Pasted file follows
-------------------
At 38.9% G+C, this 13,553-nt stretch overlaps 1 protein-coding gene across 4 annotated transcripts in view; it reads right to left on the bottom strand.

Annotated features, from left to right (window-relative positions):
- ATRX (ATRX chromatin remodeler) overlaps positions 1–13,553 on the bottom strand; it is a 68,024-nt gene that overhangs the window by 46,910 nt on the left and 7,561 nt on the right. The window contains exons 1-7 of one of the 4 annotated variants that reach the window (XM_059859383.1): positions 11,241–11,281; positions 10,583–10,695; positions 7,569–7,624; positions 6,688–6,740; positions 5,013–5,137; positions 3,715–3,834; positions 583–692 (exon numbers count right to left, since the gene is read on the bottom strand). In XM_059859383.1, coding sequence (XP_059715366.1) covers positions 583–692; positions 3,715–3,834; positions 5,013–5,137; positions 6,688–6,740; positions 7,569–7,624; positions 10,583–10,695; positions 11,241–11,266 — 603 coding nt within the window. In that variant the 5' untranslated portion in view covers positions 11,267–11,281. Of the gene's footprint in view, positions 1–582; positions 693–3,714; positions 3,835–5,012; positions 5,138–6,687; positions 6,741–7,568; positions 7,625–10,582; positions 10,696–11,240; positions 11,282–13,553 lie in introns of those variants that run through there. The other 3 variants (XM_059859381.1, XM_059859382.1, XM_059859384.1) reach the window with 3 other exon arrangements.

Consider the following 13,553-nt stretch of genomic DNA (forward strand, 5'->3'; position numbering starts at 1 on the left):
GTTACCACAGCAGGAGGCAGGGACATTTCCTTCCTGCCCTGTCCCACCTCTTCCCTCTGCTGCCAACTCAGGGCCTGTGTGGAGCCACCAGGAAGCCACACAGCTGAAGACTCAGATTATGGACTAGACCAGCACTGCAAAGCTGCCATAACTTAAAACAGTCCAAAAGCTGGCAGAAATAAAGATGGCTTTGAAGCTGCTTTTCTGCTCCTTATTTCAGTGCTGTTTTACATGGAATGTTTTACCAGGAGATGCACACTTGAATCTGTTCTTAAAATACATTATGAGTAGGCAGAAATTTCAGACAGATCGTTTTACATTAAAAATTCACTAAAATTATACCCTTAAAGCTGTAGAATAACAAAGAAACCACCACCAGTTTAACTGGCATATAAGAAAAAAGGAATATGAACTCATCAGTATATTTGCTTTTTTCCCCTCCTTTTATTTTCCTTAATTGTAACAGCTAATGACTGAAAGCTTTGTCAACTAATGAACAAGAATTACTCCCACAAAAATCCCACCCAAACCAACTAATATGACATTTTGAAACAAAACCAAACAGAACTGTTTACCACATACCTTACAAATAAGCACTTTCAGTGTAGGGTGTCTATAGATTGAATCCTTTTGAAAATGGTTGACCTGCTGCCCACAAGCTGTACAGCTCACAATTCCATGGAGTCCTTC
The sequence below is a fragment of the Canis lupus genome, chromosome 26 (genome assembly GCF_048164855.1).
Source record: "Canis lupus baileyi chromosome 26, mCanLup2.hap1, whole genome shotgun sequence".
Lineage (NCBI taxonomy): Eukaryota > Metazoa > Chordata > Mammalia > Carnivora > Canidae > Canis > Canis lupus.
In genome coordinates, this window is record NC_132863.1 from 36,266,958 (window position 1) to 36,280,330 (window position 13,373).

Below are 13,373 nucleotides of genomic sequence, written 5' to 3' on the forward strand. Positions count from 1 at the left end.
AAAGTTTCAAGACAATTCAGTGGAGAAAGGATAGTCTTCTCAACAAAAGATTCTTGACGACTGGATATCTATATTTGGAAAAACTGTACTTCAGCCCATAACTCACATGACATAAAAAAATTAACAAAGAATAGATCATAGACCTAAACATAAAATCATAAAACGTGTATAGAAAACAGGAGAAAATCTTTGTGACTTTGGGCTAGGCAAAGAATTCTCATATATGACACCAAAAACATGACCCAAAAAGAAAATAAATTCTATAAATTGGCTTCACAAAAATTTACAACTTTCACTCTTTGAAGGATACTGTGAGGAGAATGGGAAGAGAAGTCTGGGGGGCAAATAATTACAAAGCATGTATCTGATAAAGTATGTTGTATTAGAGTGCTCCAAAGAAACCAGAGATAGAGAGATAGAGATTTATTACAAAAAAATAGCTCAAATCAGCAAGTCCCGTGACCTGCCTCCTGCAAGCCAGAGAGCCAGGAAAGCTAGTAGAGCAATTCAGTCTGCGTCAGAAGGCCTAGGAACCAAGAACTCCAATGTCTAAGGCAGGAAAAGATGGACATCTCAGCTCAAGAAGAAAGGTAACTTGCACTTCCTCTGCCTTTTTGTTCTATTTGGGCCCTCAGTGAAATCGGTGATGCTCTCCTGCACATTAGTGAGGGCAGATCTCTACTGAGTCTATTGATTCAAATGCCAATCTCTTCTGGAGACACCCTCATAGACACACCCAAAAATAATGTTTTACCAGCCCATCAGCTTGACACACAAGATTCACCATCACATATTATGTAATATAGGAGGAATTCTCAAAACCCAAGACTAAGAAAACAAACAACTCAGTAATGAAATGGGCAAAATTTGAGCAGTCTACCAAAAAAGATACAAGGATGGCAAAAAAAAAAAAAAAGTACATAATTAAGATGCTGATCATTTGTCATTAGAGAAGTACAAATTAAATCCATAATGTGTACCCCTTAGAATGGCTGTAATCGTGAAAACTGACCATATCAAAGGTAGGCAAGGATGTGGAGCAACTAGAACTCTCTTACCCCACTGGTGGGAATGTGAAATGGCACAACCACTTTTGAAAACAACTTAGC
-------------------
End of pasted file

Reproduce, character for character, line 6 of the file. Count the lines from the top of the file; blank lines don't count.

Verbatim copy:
The sequence below is a fragment of the Canis lupus genome, chromosome 26 (genome assembly GCF_048164855.1).